Monsanto didn’t just wake up one day to find itself hated by much of the civilized world. Monsanto earns its Monsatan moniker with its actions.
Monsanto the Poseur
Monsanto poses as a beneficent entity trying to feed the world with drought-resistant crops that require less pesticide than other crops. (Organic farming uses no pesticide.) In reality, Monsanto has worked hard to monopolize the world’s seed supplies, buy up seed producing competitors or force them out of business, contaminate crops and lands all over the world, and keep secret how GMO planting uses more water than conventional or organically farmed crops. Monsanto has also used its deep pockets and considerable political influence to buy up the patents on life, a terrifying power play that should concern anyone with a pulse.
Once Monsanto’s GMO seeds have been blown by wind or moved by pollinators (bees and birds Monsanto’s cancer-causing glyphosate has yet to kill off) beyond fence lines and into neighboring fields, the great and powerful Monsanto then threatens to file legal action to destroy the family farmers’ crops or take his land and business. Most small farmers are forced to settle out of court (they can’t afford to go toe-to-toe with the great Monsatan in the courts, which Monsanto mostly owns) away from the prying eyes of the press and U.S. citizens.
Monsanto’s duplicitous legal argument is that the farmer has violated its patent rights and must therefore pay a steep price.
U.S. Supreme Court backs Monsanto
In January 2014, the US Supreme Court upheld Monsanto’s claims regarding GMO seed patents and the biotech giant’s ability to sue farmers whose fields are contaminated with Monsanto materials.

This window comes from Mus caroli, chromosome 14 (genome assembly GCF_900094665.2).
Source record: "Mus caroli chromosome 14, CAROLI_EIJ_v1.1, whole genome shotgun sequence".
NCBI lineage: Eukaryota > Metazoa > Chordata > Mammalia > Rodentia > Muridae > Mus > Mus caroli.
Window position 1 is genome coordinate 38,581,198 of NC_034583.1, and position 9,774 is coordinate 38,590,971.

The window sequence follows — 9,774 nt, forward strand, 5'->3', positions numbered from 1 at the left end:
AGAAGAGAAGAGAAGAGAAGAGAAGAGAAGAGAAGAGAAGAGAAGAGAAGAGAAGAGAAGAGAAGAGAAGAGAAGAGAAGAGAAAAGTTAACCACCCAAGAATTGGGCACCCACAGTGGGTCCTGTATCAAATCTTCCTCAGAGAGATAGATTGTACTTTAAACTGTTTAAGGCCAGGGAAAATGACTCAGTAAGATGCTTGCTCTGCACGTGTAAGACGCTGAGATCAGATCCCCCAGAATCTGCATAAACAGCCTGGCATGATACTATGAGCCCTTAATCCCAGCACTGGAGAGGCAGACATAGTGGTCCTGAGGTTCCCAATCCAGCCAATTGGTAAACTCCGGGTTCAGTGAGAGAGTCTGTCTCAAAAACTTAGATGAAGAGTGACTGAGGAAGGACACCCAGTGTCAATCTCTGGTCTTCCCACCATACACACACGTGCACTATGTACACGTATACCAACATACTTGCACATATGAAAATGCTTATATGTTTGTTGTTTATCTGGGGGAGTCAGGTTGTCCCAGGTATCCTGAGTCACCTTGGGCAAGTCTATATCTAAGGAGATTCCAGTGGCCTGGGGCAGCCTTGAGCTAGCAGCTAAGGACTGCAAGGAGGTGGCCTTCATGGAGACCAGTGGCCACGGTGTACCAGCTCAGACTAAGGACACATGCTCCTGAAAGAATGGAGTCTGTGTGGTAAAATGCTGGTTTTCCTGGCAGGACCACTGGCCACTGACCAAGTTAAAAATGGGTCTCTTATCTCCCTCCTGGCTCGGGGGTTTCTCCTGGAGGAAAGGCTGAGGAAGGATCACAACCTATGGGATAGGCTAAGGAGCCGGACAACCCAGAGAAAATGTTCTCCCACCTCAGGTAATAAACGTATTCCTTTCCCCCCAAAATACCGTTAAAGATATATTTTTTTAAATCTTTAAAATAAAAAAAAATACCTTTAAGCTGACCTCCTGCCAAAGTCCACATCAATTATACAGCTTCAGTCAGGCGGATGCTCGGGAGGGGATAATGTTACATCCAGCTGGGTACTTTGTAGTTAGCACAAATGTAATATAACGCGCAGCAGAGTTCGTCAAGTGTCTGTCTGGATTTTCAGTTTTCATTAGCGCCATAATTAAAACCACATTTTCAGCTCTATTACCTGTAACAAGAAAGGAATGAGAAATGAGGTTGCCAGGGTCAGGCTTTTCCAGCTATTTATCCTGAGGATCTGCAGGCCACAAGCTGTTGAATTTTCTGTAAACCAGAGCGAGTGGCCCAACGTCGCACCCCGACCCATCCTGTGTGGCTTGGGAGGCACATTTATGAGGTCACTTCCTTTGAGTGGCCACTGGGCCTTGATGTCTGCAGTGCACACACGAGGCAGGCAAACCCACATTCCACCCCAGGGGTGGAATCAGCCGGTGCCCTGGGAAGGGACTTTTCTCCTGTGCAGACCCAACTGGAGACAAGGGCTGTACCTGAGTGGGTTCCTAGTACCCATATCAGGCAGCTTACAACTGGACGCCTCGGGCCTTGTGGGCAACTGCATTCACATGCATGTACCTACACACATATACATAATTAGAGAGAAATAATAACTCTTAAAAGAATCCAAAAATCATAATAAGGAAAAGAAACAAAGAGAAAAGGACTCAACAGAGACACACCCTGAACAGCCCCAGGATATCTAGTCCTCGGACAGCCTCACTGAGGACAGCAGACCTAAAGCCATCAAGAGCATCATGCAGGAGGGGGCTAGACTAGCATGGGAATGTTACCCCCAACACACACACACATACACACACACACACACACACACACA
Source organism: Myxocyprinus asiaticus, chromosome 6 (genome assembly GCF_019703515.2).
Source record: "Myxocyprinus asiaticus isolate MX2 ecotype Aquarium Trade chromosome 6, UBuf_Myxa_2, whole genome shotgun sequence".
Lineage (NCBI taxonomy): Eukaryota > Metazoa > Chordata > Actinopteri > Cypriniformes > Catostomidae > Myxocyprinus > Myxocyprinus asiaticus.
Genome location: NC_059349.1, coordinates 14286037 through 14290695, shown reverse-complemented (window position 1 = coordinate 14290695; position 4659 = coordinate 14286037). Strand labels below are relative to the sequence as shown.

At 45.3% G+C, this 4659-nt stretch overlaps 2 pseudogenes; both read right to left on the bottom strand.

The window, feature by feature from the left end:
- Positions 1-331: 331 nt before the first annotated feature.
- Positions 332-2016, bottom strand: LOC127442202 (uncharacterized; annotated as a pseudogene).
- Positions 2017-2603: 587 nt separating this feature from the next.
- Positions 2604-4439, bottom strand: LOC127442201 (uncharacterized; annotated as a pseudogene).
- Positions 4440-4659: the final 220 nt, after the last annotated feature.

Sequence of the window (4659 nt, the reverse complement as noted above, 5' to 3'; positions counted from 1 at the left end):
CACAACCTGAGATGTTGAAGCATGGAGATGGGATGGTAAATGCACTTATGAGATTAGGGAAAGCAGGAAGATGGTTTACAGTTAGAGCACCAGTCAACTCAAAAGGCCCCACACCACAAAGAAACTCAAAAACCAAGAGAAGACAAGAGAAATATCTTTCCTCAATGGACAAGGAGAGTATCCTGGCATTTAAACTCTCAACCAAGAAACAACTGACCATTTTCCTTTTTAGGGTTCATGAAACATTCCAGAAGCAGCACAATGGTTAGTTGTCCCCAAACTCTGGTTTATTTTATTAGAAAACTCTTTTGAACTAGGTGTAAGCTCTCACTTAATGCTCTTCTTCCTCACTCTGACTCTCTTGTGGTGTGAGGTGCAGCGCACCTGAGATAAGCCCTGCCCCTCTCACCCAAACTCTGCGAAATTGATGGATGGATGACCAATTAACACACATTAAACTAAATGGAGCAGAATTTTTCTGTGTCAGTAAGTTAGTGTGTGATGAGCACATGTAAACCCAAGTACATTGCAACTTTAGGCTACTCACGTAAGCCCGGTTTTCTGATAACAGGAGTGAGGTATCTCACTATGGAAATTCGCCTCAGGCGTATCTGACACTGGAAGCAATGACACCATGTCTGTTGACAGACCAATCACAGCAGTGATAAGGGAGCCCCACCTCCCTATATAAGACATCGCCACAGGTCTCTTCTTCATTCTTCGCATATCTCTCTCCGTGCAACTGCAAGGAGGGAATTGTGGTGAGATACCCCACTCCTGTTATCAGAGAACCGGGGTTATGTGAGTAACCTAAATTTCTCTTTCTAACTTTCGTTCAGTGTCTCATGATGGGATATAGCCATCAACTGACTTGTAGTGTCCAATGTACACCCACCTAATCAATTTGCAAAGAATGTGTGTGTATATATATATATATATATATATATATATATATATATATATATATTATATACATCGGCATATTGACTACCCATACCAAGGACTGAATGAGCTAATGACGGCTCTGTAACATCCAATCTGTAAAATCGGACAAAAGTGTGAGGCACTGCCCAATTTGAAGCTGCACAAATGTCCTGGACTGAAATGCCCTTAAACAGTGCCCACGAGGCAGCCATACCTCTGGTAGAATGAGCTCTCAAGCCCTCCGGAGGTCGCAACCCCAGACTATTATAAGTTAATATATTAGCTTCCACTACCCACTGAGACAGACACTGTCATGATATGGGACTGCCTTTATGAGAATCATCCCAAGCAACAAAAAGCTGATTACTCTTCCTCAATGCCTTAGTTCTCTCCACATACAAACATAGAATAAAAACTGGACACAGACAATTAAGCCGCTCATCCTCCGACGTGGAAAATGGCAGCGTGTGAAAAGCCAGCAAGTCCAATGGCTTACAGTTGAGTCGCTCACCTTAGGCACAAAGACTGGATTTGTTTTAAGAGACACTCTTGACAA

The nation’s highest court left intact a federal appeals court decision that threw out a 2011 lawsuit from the Organic Seed Growers and Trade Association and more than 80 other plaintiffs against Monsanto. The lawsuit sought to challenge Monsanto’s aggressive claims on patents of its GMO seeds. The lawsuit also aimed to keep Monsanto from suing farmers whose fields Monsanto contaminates and then claims infringement upon.
The plaintiffs group included several American and Canadian family farmers, independent seed companies and agricultural organizations. They sought preemptive protections against Monsanto’s patents. The court refused to see why they deserved such protection.
Monsanto sues Farmers Routinely
Monsanto has filed more than 140 lawsuits against farmers for planting Monsanto GMO seeds without permission, most of those cases against farmers who had already paid for Monsanto seed but then reused them without buying more seed. Monsanto also settled, after making legal threats, with some 700 other farmers, virtually all of whom are forced to sign non disclosure agreements whereby they agree not to reveal the terms of their “settlement” with the biotech bully from Missouri.
In the lawsuit turned back by the high court in 2014, none of the plaintiffs were Monsanto customers. None had licensing agreements with the company. The plaintiffs argued that they didn’t and don’t want anything to do with Monsanto GMOs; therefore, they deserve legal protections to keep Monsanto from suing them when Monsanto products pollute their lands.
Court remarks Monsanto’s “Promise”